Location: Cedar Park Inn, Edmonton (map)
There were three things I promised to write about: Robert the quintessential Canadian, ten beers, and Canadian turncoats. Unfortunately, the ‘ten beers’ part has sort of dulled my memories of the other two.
I was at a bar called Mo’s. Mo was my bartender. I saw a barstool and grabbed it. I needn’t have worried. The first of my Rickard’s Reds was quickly on its way. I settled in.
I won’t go into detail; the experience just wasn’t the same. They didn’t cheer when the Flames came out onto the ice. They didn’t sing O Canada with one voice. There was not the same electric anticipation. The passion wasn’t there.
The game began. The first time Florida scored there was significant cheering in the bar. The second time Florida scored there was even more. There was a significant percentage of that bar that preferred seeing the cup melt in Florida than rest in the city down the highway. I thought of them as Canadian turncoats.
That wasn’t really fair, however. Rather it was fair, but I have to recognize that if the Dodgers were playing for the world championship against the Kyoto Carp (I know there’s a Kyoto team, and I know there’s a team named the carp, but it would be an amazing coincidence if there actually were a Kyoto Carp. But I digress.), I would not root for the Dodgers, the team up the road, simply because they were American. But if the world series had been won by Japan for several years in a row, or perhaps more appropriately if baseball was slowly being sucked from its roots and transplanted to China, where there are plenty of potential fans but for the most part they simply don’t understand the sport, and you watch your teams over the years moving far away into strange lands, then perhaps there would be a place for national pride to transcend local rivalries.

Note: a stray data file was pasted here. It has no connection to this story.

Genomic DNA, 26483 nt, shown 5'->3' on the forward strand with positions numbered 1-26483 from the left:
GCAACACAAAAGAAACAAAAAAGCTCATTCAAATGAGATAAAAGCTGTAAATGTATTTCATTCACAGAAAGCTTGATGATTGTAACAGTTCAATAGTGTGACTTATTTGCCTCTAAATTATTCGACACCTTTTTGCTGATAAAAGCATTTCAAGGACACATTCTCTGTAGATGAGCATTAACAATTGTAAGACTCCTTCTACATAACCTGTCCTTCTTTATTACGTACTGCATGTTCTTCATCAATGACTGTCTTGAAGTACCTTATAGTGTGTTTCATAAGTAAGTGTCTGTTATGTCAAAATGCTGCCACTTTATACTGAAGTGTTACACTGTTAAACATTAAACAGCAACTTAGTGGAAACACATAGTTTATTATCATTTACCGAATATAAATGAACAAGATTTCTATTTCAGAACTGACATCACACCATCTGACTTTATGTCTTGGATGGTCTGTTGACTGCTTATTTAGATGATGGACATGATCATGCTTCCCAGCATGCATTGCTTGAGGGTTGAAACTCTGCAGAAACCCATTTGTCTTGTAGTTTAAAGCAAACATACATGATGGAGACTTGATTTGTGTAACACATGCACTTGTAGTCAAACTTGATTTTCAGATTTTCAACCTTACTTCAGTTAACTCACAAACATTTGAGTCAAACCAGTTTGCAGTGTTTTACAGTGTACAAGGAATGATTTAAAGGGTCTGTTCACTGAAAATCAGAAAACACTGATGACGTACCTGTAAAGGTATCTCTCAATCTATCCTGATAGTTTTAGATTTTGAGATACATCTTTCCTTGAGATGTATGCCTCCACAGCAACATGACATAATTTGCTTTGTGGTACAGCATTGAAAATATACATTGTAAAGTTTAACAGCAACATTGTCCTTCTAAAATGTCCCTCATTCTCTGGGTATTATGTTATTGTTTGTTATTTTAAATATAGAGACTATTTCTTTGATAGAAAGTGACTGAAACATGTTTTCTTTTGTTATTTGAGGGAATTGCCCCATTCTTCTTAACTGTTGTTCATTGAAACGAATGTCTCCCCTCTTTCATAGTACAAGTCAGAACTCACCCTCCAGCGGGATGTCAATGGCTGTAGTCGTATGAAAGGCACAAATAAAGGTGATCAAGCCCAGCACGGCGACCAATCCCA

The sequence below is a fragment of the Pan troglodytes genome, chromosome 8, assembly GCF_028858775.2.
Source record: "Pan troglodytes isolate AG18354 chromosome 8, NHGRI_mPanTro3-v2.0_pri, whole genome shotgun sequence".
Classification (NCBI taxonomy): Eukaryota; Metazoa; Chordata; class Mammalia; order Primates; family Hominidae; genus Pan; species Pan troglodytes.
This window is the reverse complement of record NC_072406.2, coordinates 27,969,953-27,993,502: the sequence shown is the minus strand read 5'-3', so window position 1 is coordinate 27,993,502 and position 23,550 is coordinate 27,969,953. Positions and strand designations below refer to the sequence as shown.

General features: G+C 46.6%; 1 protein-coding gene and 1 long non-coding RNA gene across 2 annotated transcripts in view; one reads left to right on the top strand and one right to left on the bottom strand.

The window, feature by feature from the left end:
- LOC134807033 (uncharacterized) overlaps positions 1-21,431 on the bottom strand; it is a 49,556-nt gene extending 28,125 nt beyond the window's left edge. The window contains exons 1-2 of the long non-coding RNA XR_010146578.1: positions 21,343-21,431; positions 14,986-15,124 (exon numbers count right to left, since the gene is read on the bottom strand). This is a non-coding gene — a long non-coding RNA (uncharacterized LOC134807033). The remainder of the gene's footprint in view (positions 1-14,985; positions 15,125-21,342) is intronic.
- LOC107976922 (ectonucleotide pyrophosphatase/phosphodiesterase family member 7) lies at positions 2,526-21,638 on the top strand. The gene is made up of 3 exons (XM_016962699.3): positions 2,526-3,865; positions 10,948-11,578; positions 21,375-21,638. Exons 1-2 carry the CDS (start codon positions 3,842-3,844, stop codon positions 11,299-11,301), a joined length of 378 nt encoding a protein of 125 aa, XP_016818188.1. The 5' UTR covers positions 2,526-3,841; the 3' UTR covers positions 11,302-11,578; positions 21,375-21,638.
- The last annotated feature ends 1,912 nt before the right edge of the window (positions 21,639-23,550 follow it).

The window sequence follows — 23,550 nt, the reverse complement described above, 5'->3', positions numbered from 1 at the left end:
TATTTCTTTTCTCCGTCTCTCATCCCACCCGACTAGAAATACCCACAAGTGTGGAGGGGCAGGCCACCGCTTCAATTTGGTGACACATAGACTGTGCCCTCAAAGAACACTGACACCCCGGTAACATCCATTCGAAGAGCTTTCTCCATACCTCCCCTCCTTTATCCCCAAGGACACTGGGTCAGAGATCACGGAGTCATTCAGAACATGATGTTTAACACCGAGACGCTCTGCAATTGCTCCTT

For the latter part of the game and some time after, I sat next to Robert. He was middle-aged, a little overweight, and congenial. He had had his head in his hands for much of the third period, so his greying combover was standing up. Not only did he append his questions with “eh?”, he appended his statements of fact. “I have two kids, eh.” “Oh, eh, I couldn’t believe that, eh.” He was a thinking man, though, aware of the world but cautious about expressing his opinion.
I’m pretty sure there was more I wanted to say about him, but then there were the ten beers.